Many improvements have been made for patients who need hip replacement surgery. My experience with patients has been that most will say “If I knew it was going to help me this much I would have had it done earlier.” The concept of replacement of these joints has helped many to continue enjoying a more active and productive lifestyle. However, there is the potential risk of drop foot after having a hip replacement surgery.
1. What is drop foot?
In simple terms, this is the lack of strength to pull your foot up off the ground, or to pull away from the opposite foot
2. What is the problem with drop foot?
Essentially you have solved one problem, a hip joint that doesn’t hurt, and now have a new one: DROP FOOT!
3. How does this effect you?
With a mild amount of weakness, you may simply feel less stable when walking across uneven surfaces and feel more prone to twisting your ankle. With severe weakness you may find walking very unstable and therefore your activity is very limited. You may even need to wear a brace to keep your ankle in proper alignment. The net effect: You now have a foot and ankle that limits your activity instead of that old worn out hip joint.
4. How does hip surgery create the drop foot?
The common remarks among orthopedic surgeons is that the sciatic nerve may get stretched during the procedure. It is also common for patients to be told to wait, give it some time and maybe the nerve will repair.
5. Are there any newer thought processes regarding this complication?
Yes. We now believe that in many situations a nerve branch in the lower leg has been injured from this stretching, as this nerve is a branch of the sciatic nerve. It is also the primary nerve that sends signals to the leg muscles to pull the foot up and to the side. When the nerve is stretched along with the sciatic nerve it’s damaged and no longer works effectively. Therefore, weakness and drop foot.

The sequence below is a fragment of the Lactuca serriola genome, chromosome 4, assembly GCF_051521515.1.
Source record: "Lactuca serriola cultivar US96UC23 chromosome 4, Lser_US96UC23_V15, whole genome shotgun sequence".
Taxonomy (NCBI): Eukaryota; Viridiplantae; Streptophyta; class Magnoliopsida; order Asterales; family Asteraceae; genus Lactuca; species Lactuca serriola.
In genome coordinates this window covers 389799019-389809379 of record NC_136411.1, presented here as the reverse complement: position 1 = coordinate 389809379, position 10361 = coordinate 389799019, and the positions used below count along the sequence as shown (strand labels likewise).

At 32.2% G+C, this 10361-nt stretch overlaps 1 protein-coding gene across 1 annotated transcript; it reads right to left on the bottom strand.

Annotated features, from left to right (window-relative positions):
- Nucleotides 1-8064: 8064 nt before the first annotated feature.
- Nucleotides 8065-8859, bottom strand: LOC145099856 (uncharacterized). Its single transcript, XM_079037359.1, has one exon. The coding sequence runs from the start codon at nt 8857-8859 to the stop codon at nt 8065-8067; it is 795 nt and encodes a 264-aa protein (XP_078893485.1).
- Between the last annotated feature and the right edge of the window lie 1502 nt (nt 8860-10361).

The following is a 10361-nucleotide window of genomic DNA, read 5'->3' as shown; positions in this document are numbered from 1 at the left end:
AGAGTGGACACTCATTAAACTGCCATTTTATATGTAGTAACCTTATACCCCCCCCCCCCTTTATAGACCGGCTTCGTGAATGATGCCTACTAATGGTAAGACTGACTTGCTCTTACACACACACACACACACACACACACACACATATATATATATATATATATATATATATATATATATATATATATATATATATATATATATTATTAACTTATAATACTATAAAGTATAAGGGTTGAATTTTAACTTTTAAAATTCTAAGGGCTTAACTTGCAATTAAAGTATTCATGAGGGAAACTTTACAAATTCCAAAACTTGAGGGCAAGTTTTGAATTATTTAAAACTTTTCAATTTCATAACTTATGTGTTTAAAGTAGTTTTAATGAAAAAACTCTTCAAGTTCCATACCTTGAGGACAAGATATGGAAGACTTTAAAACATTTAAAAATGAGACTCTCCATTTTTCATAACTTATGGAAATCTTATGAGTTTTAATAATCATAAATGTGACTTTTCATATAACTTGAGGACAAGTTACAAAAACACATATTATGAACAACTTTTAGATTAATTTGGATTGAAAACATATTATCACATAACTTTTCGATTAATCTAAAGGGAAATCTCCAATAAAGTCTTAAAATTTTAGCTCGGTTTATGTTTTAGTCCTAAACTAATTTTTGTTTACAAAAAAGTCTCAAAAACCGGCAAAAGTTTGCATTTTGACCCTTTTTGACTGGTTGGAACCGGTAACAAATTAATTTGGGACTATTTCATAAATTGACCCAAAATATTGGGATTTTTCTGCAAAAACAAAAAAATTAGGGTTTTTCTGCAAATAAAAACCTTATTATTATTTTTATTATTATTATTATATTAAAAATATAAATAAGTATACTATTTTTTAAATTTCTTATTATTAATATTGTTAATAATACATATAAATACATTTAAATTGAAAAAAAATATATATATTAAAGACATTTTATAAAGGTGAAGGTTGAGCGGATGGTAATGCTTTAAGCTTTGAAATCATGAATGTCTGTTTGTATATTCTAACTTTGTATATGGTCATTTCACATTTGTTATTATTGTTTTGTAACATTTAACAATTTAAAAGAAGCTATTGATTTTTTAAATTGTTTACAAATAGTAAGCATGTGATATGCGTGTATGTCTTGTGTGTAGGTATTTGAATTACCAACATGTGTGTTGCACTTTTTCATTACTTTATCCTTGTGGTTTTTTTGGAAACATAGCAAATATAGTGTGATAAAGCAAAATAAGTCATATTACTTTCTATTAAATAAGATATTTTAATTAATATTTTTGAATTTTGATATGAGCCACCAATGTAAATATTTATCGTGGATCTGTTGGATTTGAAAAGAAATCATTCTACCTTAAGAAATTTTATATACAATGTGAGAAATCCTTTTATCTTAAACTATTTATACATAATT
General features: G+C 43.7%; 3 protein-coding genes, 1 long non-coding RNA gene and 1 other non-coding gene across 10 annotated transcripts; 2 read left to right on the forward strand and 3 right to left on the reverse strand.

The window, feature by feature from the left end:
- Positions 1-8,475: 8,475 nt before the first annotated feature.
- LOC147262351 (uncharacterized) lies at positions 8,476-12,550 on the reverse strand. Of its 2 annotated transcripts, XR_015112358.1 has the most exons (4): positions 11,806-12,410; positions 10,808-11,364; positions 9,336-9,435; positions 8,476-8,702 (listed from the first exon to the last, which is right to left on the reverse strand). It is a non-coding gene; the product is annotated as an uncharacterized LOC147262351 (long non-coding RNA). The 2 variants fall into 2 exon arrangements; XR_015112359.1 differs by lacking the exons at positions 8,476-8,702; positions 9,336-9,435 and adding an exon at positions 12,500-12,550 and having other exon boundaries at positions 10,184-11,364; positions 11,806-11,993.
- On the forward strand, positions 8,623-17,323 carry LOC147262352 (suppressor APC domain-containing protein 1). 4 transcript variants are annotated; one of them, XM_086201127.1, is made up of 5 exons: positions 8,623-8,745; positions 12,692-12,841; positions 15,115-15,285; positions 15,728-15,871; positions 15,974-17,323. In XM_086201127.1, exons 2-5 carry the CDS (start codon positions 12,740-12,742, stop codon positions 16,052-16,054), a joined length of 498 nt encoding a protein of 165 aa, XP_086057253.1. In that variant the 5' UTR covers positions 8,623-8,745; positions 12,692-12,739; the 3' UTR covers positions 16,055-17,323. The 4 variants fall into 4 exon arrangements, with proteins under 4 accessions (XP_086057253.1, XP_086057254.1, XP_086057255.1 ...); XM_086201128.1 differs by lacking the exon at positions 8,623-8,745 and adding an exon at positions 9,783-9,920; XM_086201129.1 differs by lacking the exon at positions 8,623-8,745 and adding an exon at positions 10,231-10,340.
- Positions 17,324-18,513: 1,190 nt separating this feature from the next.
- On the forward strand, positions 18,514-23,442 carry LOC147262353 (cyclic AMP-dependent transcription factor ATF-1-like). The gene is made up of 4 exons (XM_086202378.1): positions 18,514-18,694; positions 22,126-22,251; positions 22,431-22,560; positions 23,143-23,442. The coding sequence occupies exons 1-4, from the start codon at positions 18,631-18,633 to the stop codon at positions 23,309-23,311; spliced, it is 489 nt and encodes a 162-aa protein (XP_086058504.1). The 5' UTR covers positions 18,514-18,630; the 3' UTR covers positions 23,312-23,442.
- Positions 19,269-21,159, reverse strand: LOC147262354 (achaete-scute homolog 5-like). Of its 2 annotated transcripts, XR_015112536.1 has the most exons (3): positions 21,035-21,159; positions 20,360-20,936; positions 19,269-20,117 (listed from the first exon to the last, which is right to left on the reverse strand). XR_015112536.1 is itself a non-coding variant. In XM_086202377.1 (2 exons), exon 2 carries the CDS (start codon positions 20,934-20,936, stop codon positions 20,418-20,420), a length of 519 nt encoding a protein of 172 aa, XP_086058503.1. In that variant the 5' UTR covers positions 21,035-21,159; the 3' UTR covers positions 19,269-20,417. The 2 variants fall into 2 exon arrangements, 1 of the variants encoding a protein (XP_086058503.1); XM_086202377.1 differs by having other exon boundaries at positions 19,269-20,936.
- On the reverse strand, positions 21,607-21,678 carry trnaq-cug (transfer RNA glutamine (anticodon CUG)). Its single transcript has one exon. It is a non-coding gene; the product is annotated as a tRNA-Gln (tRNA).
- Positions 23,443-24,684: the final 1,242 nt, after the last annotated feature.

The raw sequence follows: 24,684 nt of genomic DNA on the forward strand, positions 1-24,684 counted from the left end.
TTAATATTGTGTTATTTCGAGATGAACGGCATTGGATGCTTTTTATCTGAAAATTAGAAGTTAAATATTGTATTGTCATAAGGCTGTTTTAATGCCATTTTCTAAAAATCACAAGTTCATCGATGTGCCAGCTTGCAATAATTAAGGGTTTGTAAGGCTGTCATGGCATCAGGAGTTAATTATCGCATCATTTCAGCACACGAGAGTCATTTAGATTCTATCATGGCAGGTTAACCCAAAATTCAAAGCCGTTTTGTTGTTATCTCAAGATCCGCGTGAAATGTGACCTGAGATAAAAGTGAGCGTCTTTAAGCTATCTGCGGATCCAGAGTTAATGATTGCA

6. What can you do?
First and foremost, don’t wait. Although we have had very good success helping people who have been in this situation for years, earlier treatment when the problem first appears can give the patient better recovery.
7. What do we do?
Our primary objective is to reverse the weakness! For many patients we are able to do this with surgery. The surgeries are primarily focused on one or two nerve tunnels in the lower extremity. By opening these tunnels, much like carpel tunnel surgery, nerve function and therefore strength can be restored.
8. What’s the good the bad and the ugly about these surgeries?
The good news is in most cases it can help. It’s a quick recovery as you can walk the next day. Some can appreciate improvement immediately. The bad and the ugly are it may not work. If it fails, we find that the effects of the surgery are neutral, there is no worsening of symptoms.
9. What’s your next step?
If you or someone you know suffers from drop foot after hip replacement please consider this option. You may be able to get back to more full activity without the worry of falling or twisting your ankle.
Be thankful that your hip is better and understand that the opportunity may be there to get your strength back!